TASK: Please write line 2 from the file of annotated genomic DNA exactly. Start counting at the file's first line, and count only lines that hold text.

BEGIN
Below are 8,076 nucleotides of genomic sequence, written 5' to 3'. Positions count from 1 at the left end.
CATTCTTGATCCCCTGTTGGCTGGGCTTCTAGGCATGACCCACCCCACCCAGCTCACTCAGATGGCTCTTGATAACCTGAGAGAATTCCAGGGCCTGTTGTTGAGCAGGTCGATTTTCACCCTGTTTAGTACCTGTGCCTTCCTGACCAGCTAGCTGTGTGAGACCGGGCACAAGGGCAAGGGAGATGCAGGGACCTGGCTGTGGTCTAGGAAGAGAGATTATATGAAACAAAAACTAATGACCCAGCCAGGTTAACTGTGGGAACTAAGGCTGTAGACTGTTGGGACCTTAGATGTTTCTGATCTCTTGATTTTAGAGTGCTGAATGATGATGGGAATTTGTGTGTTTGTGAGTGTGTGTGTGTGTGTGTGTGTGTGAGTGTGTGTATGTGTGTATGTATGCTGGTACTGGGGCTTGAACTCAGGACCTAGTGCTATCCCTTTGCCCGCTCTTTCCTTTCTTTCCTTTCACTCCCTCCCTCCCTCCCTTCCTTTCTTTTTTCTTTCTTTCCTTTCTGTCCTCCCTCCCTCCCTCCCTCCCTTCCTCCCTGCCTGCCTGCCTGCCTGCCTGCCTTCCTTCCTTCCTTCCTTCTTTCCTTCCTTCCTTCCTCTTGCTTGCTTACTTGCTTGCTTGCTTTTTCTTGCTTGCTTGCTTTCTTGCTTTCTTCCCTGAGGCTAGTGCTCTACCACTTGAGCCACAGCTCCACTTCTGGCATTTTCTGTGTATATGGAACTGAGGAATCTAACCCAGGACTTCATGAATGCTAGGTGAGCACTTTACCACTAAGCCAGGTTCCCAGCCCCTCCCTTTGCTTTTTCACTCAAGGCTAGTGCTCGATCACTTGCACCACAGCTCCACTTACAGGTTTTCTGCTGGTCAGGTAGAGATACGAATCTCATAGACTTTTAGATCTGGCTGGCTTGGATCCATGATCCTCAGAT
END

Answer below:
CATTCTTGATCCCCTGTTGGCTGGGCTTCTAGGCATGACCCACCCCACCCAGCTCACTCAGATGGCTCTTGATAACCTGAGAGAATTCCAGGGCCTGTTGTTGAGCAGGTCGATTTTCACCCTGTTTAGTACCTGTGCCTTCCTGACCAGCTAGCTGTGTGAGACCGGGCACAAGGGCAAGGGAGATGCAGGGACCTGGCTGTGGTCTAGGAAGAGAGATTATATGAAACAAAAACTAATGACCCAGCCAGGTTAACTGTGGGAACTAAGGCTGTAGACTGTTGGGACCTTAGATGTTTCTGATCTCTTGATTTTAGAGTGCTGAATGATGATGGGAATTTGTGTGTTTGTGAGTGTGTGTGTGTGTGTGTGTGTGTGAGTGTGTGTATGTGTGTATGTATGCTGGTACTGGGGCTTGAACTCAGGACCTAGTGCTATCCCTTTGCCCGCTCTTTCCTTTCTTTCCTTTCACTCCCTCCCTCCCTCCCTTCCTTTCTTTTTTCTTTCTTTCCTTTCTGTCCTCCCTCCCTCCCTCCCTCCCTTCCTCCCTGCCTGCCTGCCTGCCTGCCTGCCTTCCTTCCTTCCTTCCTTCTTTCCTTCCTTCCTTCCTCTTGCTTGCTTACTTGCTTGCTTGCTTTTTCTTGCTTGCTTGCTTTCTTGCTTTCTTCCCTGAGGCTAGTGCTCTACCACTTGAGCCACAGCTCCACTTCTGGCATTTTCTGTGTATATGGAACTGAGGAATCTAACCCAGGACTTCATGAATGCTAGGTGAGCACTTTACCACTAAGCCAGGTTCCCAGCCCCTCCCTTTGCTTTTTCACTCAAGGCTAGTGCTCGATCACTTGCACCACAGCTCCACTTACAGGTTTTCTGCTGGTCAGGTAGAGATACGAATCTCATAGACTTTTAGATCTGGCTGGCTTGGATCCATGATCCTCAGAT